Previous studies of the HIV-1 strains isolated from Iran have reported prevalence of a circulating recombinant form (CRF) of subtype A and D, known as CRF35_AD. The majority of CRF35_AD sequence shows homology with subtype A, but it also has traces of non-subtype A sequences15,16. In order to characterize and clone HIV-1 Vpu, we amplified and sequenced Vpu fragments from PBMCs of 10 HIV-1 infected individuals from Iran. The patients’ characteristics and the gene accession numbers are listed in Table 1. Phylogenetic analysis of the sequences indicated that all the Vpu alleles clustered with the previously described isolates of CRF35_AD (Fig. 1A). Furthermore, this cluster was closely related to HIV-1 subtype A from other regions of the world.
In order to certainly determine subtypes of new isolates, sequences of other regions of the viral genomes are required. Hence, we sequenced a fragment of HIV-1 Pol that reportedly displays a subtype D recombinant origin in CRF35_AD17. Phylogenetic analysis of partial Pol sequences indicated that our isolates were closely related to the previously described CRF35_AD isolates of Iran (Fig. 1B). Interestingly, the cluster containing our isolates and the previously reported CRF35_AD isolates were related to subtype B and D. Subtype B and D share the highest homology among all HIV-1 subtypes and phylogenetic studies have found that subtype B sequences cluster as part of a larger subtype D cluster18,19,20. Taken together, our isolates share fragments of different subtypes and therefore they represent recombinant forms of HIV-1 subtypes related to CRF35_AD isolates from Iran.
The vpu gene is located in a region of CRF35_AD that was originally obtained by recombination of a parental sequence of subtype A. Hence, our Vpu alleles, which also showed a high homology with CRF35_AD and subtype A, represent subtype A Vpu. Alignment of the amino acid sequences of the Vpu alleles indicated that all the isolated Vpu alleles contained amino acid substitutions in different regions (Fig. 1C). Except for one isolate, JU4 with 84 amino acids in length, all the other 9 isolates displayed 81 amino acids in length. Many of the amino acid substitutions occurred in more than one allele, suggesting the prevalence of those substitutions among clinical isolates. A SIFT analysis of the amino acid substitutions suggested that the amino acid variations were tolerated by the subtype A Vpu alleles (SIFT score >0.05) and no deleterious mutation was detected among the alleles (Supplementary Table S1).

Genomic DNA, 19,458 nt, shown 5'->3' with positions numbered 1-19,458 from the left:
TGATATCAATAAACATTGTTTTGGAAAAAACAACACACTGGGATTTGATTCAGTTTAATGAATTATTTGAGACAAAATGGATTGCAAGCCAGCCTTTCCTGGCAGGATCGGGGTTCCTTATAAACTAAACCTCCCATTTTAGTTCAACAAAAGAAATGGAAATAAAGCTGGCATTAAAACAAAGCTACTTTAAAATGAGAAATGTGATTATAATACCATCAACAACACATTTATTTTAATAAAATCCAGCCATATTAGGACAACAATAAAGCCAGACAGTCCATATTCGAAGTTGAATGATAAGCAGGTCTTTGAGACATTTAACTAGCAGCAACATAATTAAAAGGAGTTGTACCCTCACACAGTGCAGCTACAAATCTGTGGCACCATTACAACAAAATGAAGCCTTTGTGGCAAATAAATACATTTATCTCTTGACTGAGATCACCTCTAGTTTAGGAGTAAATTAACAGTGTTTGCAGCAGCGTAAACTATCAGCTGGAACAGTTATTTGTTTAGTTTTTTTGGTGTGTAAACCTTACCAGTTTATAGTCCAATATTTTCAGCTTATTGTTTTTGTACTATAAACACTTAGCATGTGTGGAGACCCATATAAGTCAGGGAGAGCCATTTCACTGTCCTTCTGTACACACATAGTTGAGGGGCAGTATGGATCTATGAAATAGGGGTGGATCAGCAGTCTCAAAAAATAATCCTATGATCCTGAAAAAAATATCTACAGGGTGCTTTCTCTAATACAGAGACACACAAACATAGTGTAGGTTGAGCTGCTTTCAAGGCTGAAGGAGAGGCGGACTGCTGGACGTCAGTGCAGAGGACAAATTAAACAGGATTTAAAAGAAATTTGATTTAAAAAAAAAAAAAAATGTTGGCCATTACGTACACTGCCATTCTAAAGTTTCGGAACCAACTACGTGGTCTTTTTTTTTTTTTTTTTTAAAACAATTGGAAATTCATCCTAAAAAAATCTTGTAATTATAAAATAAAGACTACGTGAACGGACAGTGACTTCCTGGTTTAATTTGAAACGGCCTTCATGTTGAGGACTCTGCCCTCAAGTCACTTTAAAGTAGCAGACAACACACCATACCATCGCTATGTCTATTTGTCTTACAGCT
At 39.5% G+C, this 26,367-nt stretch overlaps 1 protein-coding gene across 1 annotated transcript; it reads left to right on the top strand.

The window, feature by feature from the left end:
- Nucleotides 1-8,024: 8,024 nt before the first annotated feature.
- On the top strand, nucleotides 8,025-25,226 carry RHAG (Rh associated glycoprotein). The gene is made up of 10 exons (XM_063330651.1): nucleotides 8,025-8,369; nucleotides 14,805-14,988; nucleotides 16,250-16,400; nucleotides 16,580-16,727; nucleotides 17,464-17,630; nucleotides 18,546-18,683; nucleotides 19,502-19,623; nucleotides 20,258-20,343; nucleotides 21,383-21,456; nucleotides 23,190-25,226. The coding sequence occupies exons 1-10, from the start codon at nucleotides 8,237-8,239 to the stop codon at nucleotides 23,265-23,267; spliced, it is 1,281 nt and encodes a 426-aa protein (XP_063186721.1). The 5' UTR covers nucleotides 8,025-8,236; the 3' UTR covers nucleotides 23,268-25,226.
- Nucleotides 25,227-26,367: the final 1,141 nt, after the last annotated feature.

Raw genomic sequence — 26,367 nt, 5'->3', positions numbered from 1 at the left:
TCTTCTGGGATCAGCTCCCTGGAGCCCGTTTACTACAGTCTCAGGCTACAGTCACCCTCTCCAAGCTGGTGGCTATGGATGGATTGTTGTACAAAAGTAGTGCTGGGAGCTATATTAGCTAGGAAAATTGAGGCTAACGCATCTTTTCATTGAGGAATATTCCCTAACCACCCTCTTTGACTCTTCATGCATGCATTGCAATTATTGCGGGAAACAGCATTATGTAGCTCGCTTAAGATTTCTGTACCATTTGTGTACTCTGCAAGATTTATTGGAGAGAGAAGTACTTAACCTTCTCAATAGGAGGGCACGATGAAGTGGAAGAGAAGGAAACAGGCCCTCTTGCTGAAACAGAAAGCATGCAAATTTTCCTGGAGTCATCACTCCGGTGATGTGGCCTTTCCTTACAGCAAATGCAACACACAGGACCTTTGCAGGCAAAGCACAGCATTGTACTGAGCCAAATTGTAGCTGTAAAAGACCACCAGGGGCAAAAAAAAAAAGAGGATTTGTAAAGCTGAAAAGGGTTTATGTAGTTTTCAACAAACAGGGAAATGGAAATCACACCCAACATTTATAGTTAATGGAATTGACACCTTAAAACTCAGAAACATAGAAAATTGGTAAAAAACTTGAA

Expression of Vpu is well documented to downregulate a number of proteins. In order to test the functionality of Vpu alleles, we tested downregulation of a number of Vpu protein targets. CD4 is a well-established protein target whose degradation is induced by Vpu. This function of Vpu has been extensively explored in the context of subtype B Vpu. However, the occurrence and the extent of Vpu-induced CD4 downregulation in other subtypes is not sufficiently addressed. In this study, we expressed subtype A Vpu alleles in CEM-CD4+ cells and assessed downregulation of the endogenous CD4 molecules (Fig. 2A). All of the subtype A Vpu alleles effectively downregulated CD4 molecules, ranging from 24.7 to 29.6%. Similarly, Vpu-NL4.3, reduced CD4 expression to 32.1% which was comparable to the ability of subtype A Vpu alleles for downregulation of CD4 molecules. The mutant S52, 56N, which is impaired for β-TrCP binding, was unable to downregulate CD4. No significant difference was found among the clinical isolates compared with one another or the wild-type Vpu-NL4.3.
Vpu has recently been reported to induce degradation of SNAT1. In order to examine this function among the subtype A Vpu alleles, CEM-CD4+ cells were transduced with lentiviral vectors expressing Vpu alleles (Fig. 2B). Expression of all subtype A Vpu alleles resulted in SNAT1 downregulation, ranging from 13.0 to 17.4%. This suggested conservation of SNAT1 downregulation among the clinical strains of subtype A Vpu alleles. Interestingly, expression of Vpu-NL4.3 reduced SNAT1 expression level to 23.2%. Downregulation of SNAT1 by the majority of the subtype A Vpu alleles was more efficient than that by Vpu-NL4.3. Interestingly, expression of the mutant form of Vpu (S52, 56N) did not induce downregulation of SNAT1.